How this Canada-based non-profit is changing the lives of girls in Thar desert
In Ugras village in Rajasthan, in the Thar desert that forms a natural boundary between India and Pakistan, Gita’s days were spent helping her mother collect water by walking for hours in scorching heat. The long walks and lack of drinking water often caused Gita and her siblings to suffer from stomach ache and heat stroke. Being able to attend schools remained a distant dream.
In 2017, the fate of Gita and many others like her in the desert changed when Canada-based non-profit-organisation OneProsper decided to help young girls gain access to education. It had partnered with Jodhpur-based NGO called Gramin Vikas Vigyan Samiti (GRAVIS) that works with desert communities and empowers the rural communities of India.
The partnership has led to supporting 260 girls from over 130 families living below the poverty line (BPL). This meant Gita could now discuss matters of science, basic calculations of Mathematics, or even indulge in storytelling with her friends. Her days begin by getting ready for school in her crisp uniform, a moment of pride.
In order to help girls stay in school, OneProsper encouraged traditional rainwater harvesting technique by installing tankas.
“The tanka technology is at least around 800 years old that the kings of Rajasthan used to build for entire villages. Gravis started building a mini-version of such tankas for each household and we funded the project,” Raju Agarwal (51), Founder and CEO of OneProsper tells HerStory.
As women and girls in the family are no longer required to spend hours fetching water every day, women could find work and girls could attend school. He adds that the tanks have an inbuilt biosand filter for clean drinking water and the beneficiaries must be families identified as BPL with two daughters or more.
Additionally, the organisation provides school fees and other necessities like school bags, books, and uniforms. They also help women set up a kitchen garden next to the tankas to grow fruits and vegetables.
As most families own huge farmlands that are arid, the organisation found ways to help them grow crops to earn extra income. “We built a farming dyke called a Khadeen. It is a wall that is built across their farmland and perpendicular to the water flow to increase soil moisture and boosts their crop production,” Raju adds.
From agriculture to education
Although born and raised in Canada, the seed for OneProsper was sown when Raju was 12-year-old and had visited India for the first time in the 1990s.
He recalls, “I was travelling by train across UP and saw families lying down on the railway platform. Their bodies were physically emaciated and I had never seen that before.”
That is when he made a decision to help the underprivileged and continues doing so more than three decades later. In the years that followed during his stay in Canada and Boston, US, he looked at ways of outsourcing work to India to increase employment opportunities. In fact, he had also written to the likes of Mr Ratan Tata, Kumar Mangalam Birla, and the Ambani Group.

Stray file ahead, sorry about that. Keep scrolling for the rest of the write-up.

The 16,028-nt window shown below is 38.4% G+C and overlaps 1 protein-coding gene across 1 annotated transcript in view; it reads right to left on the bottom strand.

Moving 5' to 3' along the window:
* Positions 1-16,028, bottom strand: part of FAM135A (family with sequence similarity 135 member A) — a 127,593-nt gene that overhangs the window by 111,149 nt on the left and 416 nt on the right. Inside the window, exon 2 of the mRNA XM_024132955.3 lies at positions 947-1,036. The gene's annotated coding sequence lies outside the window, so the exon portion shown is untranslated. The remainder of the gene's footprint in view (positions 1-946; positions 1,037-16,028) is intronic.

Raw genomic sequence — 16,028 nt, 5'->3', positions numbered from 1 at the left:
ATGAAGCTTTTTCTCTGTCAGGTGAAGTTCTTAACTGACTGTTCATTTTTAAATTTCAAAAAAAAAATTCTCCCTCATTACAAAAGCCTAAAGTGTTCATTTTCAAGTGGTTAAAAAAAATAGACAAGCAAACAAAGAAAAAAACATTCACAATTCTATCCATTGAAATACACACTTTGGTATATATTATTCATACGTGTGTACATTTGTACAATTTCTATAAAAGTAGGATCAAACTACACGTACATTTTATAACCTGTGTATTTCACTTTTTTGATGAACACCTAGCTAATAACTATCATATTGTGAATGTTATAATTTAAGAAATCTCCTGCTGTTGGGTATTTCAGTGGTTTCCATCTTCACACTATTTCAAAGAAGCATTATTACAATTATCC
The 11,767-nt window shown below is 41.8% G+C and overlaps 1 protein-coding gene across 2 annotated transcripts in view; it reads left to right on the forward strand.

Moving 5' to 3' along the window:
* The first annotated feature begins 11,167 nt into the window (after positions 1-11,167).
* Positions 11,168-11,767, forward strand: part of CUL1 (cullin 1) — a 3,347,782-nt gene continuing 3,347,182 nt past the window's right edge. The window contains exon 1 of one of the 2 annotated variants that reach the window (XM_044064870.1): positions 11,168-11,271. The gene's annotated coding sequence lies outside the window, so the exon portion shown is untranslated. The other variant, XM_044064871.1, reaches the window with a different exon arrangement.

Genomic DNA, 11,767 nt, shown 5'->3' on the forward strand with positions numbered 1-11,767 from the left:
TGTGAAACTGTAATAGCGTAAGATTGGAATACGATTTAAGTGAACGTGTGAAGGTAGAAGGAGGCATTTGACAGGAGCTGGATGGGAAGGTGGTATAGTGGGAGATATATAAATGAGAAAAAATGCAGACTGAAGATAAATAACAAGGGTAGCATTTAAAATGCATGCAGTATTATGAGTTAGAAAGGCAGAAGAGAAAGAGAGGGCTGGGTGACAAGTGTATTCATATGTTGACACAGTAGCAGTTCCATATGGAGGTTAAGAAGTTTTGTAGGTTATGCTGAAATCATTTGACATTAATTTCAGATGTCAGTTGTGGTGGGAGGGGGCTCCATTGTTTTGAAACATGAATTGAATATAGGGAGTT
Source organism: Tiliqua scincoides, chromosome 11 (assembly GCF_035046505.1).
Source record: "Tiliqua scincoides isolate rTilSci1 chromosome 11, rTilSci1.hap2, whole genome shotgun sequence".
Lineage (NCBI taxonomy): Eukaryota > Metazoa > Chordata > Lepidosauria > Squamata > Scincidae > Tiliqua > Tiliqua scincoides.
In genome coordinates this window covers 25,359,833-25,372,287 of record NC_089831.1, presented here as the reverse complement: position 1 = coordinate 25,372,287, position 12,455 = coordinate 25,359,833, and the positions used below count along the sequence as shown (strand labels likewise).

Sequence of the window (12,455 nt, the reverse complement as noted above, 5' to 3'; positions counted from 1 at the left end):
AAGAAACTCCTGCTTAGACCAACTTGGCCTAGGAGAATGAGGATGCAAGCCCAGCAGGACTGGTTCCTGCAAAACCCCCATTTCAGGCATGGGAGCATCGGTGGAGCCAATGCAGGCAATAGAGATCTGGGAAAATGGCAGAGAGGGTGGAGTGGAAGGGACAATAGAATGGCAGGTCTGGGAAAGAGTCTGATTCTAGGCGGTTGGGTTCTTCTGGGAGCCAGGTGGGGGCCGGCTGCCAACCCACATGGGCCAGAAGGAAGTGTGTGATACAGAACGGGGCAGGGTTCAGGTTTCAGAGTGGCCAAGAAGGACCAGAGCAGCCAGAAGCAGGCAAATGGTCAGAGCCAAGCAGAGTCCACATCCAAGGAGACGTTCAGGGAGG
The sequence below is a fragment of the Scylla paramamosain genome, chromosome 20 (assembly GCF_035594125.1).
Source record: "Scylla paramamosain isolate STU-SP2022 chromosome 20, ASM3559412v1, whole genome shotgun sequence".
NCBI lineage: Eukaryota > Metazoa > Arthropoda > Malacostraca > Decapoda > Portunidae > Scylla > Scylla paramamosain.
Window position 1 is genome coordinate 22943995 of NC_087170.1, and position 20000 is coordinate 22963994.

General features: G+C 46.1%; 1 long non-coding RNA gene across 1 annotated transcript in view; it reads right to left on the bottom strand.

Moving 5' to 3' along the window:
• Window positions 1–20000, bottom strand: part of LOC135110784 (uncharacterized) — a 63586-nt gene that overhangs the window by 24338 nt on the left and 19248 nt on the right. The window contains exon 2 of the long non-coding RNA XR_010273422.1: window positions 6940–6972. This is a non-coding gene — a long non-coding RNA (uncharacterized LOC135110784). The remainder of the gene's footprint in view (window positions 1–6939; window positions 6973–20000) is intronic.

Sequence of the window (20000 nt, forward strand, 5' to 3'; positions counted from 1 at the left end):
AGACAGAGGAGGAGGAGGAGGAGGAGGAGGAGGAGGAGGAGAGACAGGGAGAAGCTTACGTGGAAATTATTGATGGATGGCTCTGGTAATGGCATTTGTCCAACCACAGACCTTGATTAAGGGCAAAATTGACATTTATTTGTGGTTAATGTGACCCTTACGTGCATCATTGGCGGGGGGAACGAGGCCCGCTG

During his next trip to India, he met a young girl in Jaipur who could not afford school. Raju was committed to uplift the underprivileged, to support girls’ education, and was looking to start a non-profit organisation.
He was also closely following Bill Gates’ efforts towards improving small farmers’ lives and income when he came across the non-profit social enterprise IDE-India in 2010. Based in New Delhi, the venture specialises in developing low-cost irrigation technologies and market linkages for small scale farmers.
“I was in the process of getting legal approvals Canada and at the same time, creating the vision for OneProsper. I read an article on IDE-India and thought of supporting women small farmers in India by providing them with drip irrigation systems,” he adds.
Though it was a newly-formed NGO, Raju managed to enter into a partnership with IDE-India that was backed by US-based fund Acumen and had received several awards like the Skoll Foundation Award for Social Entrepreneurship and the Templeton Freedom Prize for Social Entrepreneurship in 2005.
However, he decided to pivot towards focusing on girl education after seven years in 2017. The initial response was not too favourable. “They were used to the traditional way of farming and was not keen on adopting new age technology.”
The partnership with Gravis changed the course for the NGO as well as they women they were helping.
Raising funds as non-profit
At present, OneProsper has partnered with schools in Canada and plans on connecting the students in Canada and India so that “girls in Rajasthan can improve their English.”
He says that the NGO has been able to conduct its work, thanks to generous donors likeThe Atul and Richa Aggarwal Foundation and Michael Hyatt, Founder of BlueCat Networks who also spreads the word regarding OneProsper’s work in India while speaking at various events.
On the flip side, Raju shares that successful business people have also declined to donate. "I know many Indian millionaires living in Canada that have declined to help. They feel that they have made their money in Canada and should give back to the local community. A person even told me that donating to the local community is good for his business.”
Edited by Rekha Balakrishnan